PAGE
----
Pfizer agrees to let other companies make its COVID-19 pill

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Pfizer Says , Its COVID-19 Pill Reduces Risk , of Being Hospitalized or Dying by 89%.On Nov. 5, Pfizer released study results indicating that its new pills can offer protection if taken within three days of developing symptoms.Over 1,200 COVID-19 patients who were at a high risk of severe illness were examined.Some of the patients were given Pfizer's pills, and others were given placebos.Ten people who received placebos died, but everyone who took Pfizer's pills lived.According to Pfizer CEO Albert Bourla, the data suggests the pills could "eliminate up to nine out of 10 hospitalizations.".It is important to note that the study's results have yet to be peer-reviewed, though they are promising.Infectious disease experts maintain that vaccines are still the most effective way to lower your chances of being hospitalized with COVID-19. .These pills would only act as a second line of defense or help those in places where vaccines aren't readily available.Dr. Carlos Del Rio, the executive associate dean and a global health expert at the Emory School of Medicine, .says Pfizer's pills "would be a good drug for patient[s] with COVID and high risk of progression, vaccinated or not, although the vaccinated were not included in this study.".Merck has also developed a COVID-19 pill treatment and has already applied for FDA authorization

LONDON — Drugmaker Pfizer Inc. has signed a deal with a U.N.-backed group to allow other manufacturers to make its experimental COVID-19 pill, a move that could make the treatment available to more than half the world’s population.

In a statement issued Tuesday, Pfizer said it would grant a license for the antiviral pill to the Geneva-based Medicines Patent Pool, which would let generic drug companies produce the pill for use in 95 countries, making up about 53% of the world’s population.

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The deal excludes some large countries that have suffered devastating coronavirus outbreaks. For example, while a Brazilian drug company could get a license to make the pill for export to other countries, the medicine could not be made generically for use in Brazil.

Still, health officials said the fact the deal was struck even before Pfizer’s pill has been authorized anywhere could help to end the pandemic quicker.

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“It’s quite significant that we will be able to provide access to a drug that appears to be effective and has just been developed, to more than 4 billion people,” said Esteban Burrone, head of policy at the Medicines Patent Pool.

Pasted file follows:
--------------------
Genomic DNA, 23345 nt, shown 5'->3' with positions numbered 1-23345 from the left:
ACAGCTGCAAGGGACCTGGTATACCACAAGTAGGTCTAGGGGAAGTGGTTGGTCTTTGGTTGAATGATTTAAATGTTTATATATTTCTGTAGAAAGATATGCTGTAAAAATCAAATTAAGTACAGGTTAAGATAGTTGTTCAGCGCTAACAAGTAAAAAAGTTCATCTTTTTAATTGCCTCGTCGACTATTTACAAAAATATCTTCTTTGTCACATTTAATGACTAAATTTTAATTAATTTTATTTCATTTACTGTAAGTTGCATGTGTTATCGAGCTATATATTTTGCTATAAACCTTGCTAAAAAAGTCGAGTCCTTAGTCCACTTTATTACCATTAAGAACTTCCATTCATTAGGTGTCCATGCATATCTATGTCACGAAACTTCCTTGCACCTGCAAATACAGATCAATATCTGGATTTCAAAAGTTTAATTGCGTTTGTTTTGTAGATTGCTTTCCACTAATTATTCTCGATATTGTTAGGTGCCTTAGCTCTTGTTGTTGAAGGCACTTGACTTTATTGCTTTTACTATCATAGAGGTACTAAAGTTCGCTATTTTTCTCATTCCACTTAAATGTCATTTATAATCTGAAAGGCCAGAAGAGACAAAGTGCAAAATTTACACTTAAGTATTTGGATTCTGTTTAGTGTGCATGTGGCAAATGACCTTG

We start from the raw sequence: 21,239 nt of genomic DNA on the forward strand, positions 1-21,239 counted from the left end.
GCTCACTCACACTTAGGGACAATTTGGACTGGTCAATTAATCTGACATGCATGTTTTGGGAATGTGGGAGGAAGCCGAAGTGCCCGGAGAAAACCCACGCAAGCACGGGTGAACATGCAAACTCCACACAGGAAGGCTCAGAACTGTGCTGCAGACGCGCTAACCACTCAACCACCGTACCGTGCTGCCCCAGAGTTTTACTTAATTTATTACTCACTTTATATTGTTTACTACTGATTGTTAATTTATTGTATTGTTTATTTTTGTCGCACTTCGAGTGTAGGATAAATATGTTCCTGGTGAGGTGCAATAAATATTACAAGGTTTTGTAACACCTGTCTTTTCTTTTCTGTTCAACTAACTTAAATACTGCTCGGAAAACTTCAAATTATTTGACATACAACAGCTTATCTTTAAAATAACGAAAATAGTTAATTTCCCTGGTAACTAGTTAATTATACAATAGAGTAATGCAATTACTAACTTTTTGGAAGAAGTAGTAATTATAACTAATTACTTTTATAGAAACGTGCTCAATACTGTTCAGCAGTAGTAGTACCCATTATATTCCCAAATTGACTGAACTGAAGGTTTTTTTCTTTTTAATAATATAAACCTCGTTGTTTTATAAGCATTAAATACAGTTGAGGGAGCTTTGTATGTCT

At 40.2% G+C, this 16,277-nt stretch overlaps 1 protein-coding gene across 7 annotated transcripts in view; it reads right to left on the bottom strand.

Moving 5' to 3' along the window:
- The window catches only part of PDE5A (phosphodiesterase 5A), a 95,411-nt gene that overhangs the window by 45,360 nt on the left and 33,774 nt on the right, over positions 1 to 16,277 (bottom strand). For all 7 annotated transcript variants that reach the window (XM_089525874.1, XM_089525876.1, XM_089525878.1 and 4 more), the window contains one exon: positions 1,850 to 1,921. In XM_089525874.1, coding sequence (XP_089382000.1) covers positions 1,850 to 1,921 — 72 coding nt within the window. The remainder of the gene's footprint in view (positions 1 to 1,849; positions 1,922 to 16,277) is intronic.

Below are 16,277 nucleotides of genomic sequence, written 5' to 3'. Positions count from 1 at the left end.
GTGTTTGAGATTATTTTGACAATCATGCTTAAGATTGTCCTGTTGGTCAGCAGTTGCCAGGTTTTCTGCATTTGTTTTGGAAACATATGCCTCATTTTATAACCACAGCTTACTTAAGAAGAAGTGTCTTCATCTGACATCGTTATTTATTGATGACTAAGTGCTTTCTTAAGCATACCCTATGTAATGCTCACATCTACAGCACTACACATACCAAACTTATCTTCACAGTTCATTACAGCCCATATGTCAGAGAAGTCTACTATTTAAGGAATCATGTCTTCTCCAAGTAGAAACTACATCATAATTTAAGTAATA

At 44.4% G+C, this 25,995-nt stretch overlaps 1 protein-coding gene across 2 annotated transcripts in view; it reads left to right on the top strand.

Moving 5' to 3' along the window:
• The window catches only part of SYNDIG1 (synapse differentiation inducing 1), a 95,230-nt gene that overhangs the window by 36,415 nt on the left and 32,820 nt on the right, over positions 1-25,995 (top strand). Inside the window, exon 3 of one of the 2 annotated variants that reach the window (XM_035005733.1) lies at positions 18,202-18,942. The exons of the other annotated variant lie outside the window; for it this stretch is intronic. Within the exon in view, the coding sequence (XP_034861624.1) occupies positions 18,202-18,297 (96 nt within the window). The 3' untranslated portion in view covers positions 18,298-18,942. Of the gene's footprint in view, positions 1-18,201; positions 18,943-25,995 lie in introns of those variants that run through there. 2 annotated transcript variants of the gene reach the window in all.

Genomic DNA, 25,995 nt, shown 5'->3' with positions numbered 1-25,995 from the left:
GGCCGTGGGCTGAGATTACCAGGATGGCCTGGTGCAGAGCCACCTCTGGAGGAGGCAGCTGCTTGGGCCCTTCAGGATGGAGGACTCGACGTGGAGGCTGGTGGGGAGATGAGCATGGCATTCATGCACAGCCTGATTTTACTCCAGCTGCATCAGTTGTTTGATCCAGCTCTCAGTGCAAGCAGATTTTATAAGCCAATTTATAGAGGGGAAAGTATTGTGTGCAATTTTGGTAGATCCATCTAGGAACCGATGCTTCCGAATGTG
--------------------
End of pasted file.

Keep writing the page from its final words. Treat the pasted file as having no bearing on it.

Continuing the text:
He estimated that other drugmakers would be able to start producing the pill within months but acknowledged the agreement wouldn’t please everyone.

“We try to strike a very delicate balance between the interests of the (company), the sustainability required by generic producers and most importantly, the public health needs in lower and middle-income countries,” Burrone said.

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Under terms of the agreement, Pfizer will not receive royalties on sales in low-income countries and will waive royalties on sales in all countries covered by the agreement while COVID-19 remains a public health emergency.

Earlier this month, Pfizer said its pill cut the risk of hospitalization and death by nearly 90% in people with mild-to-moderate coronavirus infections. Independent experts recommended halting the company’s study based on its promising results.

Pfizer said it would ask the U.S. Food and Drug Administration and other regulators to authorize the pill as soon as possible.

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Since the pandemic erupted last year, researchers worldwide have raced to develop a pill to treat COVID-19 that can be taken at home easily to ease symptoms, speed recovery and keep people out of the hospital. Most COVID-19 treatments now must be delivered intravenously or by injection.

Britain authorized Merck’s COVID-19 pill earlier this month, and it is pending approval elsewhere. In a similar deal with the Medicines Patent Pool announced in October, Merck agreed to let other drugmakers make its COVID-19 pill, molnupiravir, available in 105 poorer countries.

Doctors Without Borders said it was “disheartened” that the Pfizer deal does not make the drug available to the entire world, noting the agreement announced Tuesday also excludes countries including China, Argentina and Thailand.